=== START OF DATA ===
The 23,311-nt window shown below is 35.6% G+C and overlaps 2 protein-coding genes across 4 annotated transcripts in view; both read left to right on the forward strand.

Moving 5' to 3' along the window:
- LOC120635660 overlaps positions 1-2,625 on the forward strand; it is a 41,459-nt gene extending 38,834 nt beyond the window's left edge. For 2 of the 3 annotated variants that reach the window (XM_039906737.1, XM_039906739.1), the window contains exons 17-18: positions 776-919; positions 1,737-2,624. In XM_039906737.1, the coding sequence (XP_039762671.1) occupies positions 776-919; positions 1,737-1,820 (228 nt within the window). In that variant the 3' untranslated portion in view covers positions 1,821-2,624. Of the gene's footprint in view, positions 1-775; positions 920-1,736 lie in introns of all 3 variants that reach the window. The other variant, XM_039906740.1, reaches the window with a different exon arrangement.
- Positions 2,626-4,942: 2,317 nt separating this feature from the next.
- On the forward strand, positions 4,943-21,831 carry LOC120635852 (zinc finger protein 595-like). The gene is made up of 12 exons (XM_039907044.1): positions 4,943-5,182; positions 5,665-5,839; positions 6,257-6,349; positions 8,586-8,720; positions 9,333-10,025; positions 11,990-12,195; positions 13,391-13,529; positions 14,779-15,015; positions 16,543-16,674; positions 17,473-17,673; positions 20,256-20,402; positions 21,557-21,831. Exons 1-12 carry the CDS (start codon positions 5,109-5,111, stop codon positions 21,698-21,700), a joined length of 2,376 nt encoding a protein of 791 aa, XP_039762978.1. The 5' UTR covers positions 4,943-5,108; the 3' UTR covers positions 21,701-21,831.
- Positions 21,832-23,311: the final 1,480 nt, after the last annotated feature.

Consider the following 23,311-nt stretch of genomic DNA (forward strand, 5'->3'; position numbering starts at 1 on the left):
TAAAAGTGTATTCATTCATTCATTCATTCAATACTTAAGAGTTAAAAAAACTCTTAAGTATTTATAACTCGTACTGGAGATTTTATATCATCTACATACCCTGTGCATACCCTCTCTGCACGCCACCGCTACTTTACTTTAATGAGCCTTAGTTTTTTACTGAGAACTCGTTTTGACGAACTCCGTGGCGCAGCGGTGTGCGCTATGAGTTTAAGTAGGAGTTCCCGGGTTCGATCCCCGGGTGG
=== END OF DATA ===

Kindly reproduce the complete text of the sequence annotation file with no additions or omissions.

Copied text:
The 23,311-nt window shown below is 35.6% G+C and overlaps 2 protein-coding genes across 4 annotated transcripts in view; both read left to right on the forward strand.

Moving 5' to 3' along the window:
- LOC120635660 overlaps positions 1-2,625 on the forward strand; it is a 41,459-nt gene extending 38,834 nt beyond the window's left edge. For 2 of the 3 annotated variants that reach the window (XM_039906737.1, XM_039906739.1), the window contains exons 17-18: positions 776-919; positions 1,737-2,624. In XM_039906737.1, the coding sequence (XP_039762671.1) occupies positions 776-919; positions 1,737-1,820 (228 nt within the window). In that variant the 3' untranslated portion in view covers positions 1,821-2,624. Of the gene's footprint in view, positions 1-775; positions 920-1,736 lie in introns of all 3 variants that reach the window. The other variant, XM_039906740.1, reaches the window with a different exon arrangement.
- Positions 2,626-4,942: 2,317 nt separating this feature from the next.
- On the forward strand, positions 4,943-21,831 carry LOC120635852 (zinc finger protein 595-like). The gene is made up of 12 exons (XM_039907044.1): positions 4,943-5,182; positions 5,665-5,839; positions 6,257-6,349; positions 8,586-8,720; positions 9,333-10,025; positions 11,990-12,195; positions 13,391-13,529; positions 14,779-15,015; positions 16,543-16,674; positions 17,473-17,673; positions 20,256-20,402; positions 21,557-21,831. Exons 1-12 carry the CDS (start codon positions 5,109-5,111, stop codon positions 21,698-21,700), a joined length of 2,376 nt encoding a protein of 791 aa, XP_039762978.1. The 5' UTR covers positions 4,943-5,108; the 3' UTR covers positions 21,701-21,831.
- Positions 21,832-23,311: the final 1,480 nt, after the last annotated feature.

Consider the following 23,311-nt stretch of genomic DNA (forward strand, 5'->3'; position numbering starts at 1 on the left):
TAAAAGTGTATTCATTCATTCATTCATTCAATACTTAAGAGTTAAAAAAACTCTTAAGTATTTATAACTCGTACTGGAGATTTTATATCATCTACATACCCTGTGCATACCCTCTCTGCACGCCACCGCTACTTTACTTTAATGAGCCTTAGTTTTTTACTGAGAACTCGTTTTGACGAACTCCGTGGCGCAGCGGTGTGCGCTATGAGTTTAAGTAGGAGTTCCCGGGTTCGATCCCCGGGTGG